Whether it’s the birth of a new baby or the death of a business, certain key moments can try the relationship of even the most committed couple. “Psychologists who study marriage have identified nine areas that every couple has to work out agreements in to have a satisfying marriage,” said Dr. Lawrence Birnbach and Dr. Beverly Hyman, co-authors of How To Know If It’s Time To Go: A 10 Step Reality Test for Your Marriage.
“They are money, sex, parenting, relationships with extended family and friends, religion, household responsibilities and gender roles, drug or alcohol use, how to spend leisure time, career and job-related issues.” No relationship is perfect, of course, but dealing with severe disagreements in more than one or two of these areas can make life tough.
Here’s how to deal with challenges
You are moving in together. “You’ve got two people with different upbringings, trying to create a new life where they both have space,” says Kim Busch, a provisional registered psychologist with the Calgary Counselling Centre. To manage this successfully, she says, you have to let go of your preconceived ideas and create a unique home as a couple.
Financial troubles. “A huge percentage of couples do not track how they spend their money or have a budget,” says Dr. Jan Hoistad, a licensed psychologist and author of Romance Rehab: 10 Steps to Rescue Your Relationship.
“Another difficulty is deciding who should pay the bills and keep the money records for the household, which can lead to only one person being fully informed, or taking turns but not having a mutually agreed upon joint system.” Head this off by working with a financial counselor, setting up a budget, and confirming who will do what in terms of your finances.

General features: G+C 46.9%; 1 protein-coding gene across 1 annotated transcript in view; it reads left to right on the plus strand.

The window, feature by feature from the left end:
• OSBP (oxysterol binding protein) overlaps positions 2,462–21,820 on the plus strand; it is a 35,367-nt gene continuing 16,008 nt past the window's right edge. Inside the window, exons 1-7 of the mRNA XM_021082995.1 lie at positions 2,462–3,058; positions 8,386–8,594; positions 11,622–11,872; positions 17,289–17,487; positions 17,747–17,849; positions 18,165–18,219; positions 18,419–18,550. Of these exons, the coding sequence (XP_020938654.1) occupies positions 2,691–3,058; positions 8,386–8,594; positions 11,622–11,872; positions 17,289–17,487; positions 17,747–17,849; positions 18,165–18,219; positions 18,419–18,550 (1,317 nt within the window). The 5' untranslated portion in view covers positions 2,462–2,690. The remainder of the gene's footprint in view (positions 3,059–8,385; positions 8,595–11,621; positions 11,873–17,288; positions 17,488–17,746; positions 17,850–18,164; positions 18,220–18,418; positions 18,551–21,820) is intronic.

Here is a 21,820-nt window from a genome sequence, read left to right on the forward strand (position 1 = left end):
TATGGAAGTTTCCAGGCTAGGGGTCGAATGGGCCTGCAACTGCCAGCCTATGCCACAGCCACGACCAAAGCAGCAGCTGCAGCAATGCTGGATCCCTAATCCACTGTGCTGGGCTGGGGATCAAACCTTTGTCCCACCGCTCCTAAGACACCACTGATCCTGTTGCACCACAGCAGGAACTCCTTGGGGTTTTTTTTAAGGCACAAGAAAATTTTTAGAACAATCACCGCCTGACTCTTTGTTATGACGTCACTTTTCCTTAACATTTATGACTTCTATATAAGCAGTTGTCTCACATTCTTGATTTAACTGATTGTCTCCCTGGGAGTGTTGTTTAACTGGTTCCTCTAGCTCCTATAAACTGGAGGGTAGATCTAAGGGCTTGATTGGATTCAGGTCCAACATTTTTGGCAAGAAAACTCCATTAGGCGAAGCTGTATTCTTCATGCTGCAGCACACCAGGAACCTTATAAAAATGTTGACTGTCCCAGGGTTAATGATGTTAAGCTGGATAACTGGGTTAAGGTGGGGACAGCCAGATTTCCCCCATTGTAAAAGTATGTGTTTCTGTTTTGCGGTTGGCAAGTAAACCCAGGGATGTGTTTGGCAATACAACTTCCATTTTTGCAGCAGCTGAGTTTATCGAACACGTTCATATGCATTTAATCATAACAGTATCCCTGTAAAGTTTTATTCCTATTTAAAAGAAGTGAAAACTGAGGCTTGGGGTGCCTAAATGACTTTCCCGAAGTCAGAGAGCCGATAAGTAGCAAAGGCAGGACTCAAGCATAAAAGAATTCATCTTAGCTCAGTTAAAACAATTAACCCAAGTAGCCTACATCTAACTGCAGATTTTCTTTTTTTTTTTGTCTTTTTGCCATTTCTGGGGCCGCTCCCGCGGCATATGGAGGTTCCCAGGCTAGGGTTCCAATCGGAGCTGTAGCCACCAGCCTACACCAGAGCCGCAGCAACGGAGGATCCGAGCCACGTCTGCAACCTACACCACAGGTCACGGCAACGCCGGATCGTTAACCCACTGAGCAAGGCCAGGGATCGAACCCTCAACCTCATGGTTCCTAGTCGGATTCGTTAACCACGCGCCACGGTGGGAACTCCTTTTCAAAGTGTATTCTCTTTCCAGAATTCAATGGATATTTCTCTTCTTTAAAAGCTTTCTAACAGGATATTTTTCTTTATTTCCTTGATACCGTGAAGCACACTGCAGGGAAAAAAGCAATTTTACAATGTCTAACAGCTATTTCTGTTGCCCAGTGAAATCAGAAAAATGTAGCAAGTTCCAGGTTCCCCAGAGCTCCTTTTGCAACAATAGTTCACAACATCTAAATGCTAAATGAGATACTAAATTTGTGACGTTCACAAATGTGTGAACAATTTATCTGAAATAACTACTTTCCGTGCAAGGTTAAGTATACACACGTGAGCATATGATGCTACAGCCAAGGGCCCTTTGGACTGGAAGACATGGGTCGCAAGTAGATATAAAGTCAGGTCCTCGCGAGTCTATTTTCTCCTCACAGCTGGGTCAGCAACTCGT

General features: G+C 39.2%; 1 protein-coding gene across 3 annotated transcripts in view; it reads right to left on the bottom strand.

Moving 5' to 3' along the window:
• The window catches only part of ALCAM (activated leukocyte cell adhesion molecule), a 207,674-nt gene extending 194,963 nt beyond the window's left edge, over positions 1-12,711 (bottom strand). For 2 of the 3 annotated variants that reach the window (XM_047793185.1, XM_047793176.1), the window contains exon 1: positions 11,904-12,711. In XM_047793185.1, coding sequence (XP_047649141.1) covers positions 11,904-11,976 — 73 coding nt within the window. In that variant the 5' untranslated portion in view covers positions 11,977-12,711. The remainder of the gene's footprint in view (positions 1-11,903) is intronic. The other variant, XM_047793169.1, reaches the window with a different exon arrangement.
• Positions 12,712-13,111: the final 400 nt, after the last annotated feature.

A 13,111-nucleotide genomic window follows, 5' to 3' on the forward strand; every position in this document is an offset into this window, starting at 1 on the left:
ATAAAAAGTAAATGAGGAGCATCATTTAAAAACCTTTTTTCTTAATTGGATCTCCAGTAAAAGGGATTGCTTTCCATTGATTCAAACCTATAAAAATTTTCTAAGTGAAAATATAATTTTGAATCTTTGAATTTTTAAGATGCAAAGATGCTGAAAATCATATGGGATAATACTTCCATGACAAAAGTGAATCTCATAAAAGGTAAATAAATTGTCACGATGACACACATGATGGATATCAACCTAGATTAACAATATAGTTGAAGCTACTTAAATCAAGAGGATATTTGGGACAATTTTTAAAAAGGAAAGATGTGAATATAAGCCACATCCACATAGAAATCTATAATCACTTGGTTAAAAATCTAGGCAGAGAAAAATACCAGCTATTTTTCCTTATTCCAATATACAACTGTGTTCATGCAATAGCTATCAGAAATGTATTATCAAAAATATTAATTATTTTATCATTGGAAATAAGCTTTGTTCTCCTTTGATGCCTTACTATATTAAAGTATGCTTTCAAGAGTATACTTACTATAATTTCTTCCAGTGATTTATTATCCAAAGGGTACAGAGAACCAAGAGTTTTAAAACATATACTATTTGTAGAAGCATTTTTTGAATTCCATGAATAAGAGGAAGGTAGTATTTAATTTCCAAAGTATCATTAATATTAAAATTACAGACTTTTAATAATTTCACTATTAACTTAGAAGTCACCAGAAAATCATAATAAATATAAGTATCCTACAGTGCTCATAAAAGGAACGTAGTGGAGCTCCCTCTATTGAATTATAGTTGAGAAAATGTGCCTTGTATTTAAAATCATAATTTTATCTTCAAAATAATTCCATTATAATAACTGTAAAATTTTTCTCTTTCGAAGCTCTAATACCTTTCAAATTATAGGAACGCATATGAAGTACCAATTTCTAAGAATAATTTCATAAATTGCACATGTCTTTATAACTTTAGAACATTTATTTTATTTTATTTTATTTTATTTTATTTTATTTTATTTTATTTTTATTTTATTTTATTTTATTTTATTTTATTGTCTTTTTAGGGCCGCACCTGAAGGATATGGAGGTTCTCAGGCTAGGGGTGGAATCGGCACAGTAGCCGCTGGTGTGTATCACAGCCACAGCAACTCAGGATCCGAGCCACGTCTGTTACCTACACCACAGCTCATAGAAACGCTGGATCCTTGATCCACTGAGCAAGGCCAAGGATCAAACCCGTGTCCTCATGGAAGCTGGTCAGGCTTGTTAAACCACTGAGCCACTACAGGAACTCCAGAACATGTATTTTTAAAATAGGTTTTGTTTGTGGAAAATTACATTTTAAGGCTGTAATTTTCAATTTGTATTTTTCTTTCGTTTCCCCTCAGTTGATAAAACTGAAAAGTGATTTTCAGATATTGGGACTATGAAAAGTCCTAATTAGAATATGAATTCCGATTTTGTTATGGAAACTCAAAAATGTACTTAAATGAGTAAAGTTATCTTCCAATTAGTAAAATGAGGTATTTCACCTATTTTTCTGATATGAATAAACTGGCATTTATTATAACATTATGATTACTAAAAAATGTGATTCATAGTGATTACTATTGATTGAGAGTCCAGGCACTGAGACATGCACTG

Some root cause
You are buying a new house. This causes stress, and the couple can revert to bad habits or patterns that may be destructive to the relationship, says Busch. “Remembering where stress originates can be helpful.”
#298 – How to deal with a relationship where someone isn’t talking…
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They are experiencing job loss or business failure. “It’s devastating to a marriage when one or both partners lose their job or take a serious drop in income,” said Dr. Birnbach and Dr. Hyman. The Canadian Mental Health Association (CMHA) recommends that the unemployed person should establish a daily routine and goals that include job searching, get employment counseling, and try volunteering.
They have children. “Children are a joy but also a major stressor,” says Busch. Ensuring that both partners are equally involved in daily parenting, and taking time out to reconnect as a couple will help maintain emotional intimacy. Retiring.
This can create a real identity crisis and trouble within a relationship, especially if the retirement was forced. Reaching out to old friends, volunteering, and renewing old hobbies and interests, as the CMHA suggests, can keep the retiree busy and your relationship on an even keel.
If one of these issues crops up in your relationship, don’t wait to tackle the issue head-on as a couple. “When a couple has trouble working out their issue in one major area, it can start a cascade of troubles, uncovering disagreements in many others,” says Dr. Birnbach.
“One patient, for example, was so frustrated with his wife’s inability to live within their financial means that he began to abuse alcohol. His wife retaliated by withholding sex. It’s a downward spiral.” Instead, prioritize your relationship and be proactive to help you keep your partnership strong. Your girlfriend is a torturous? Get rid of her with the help of this article.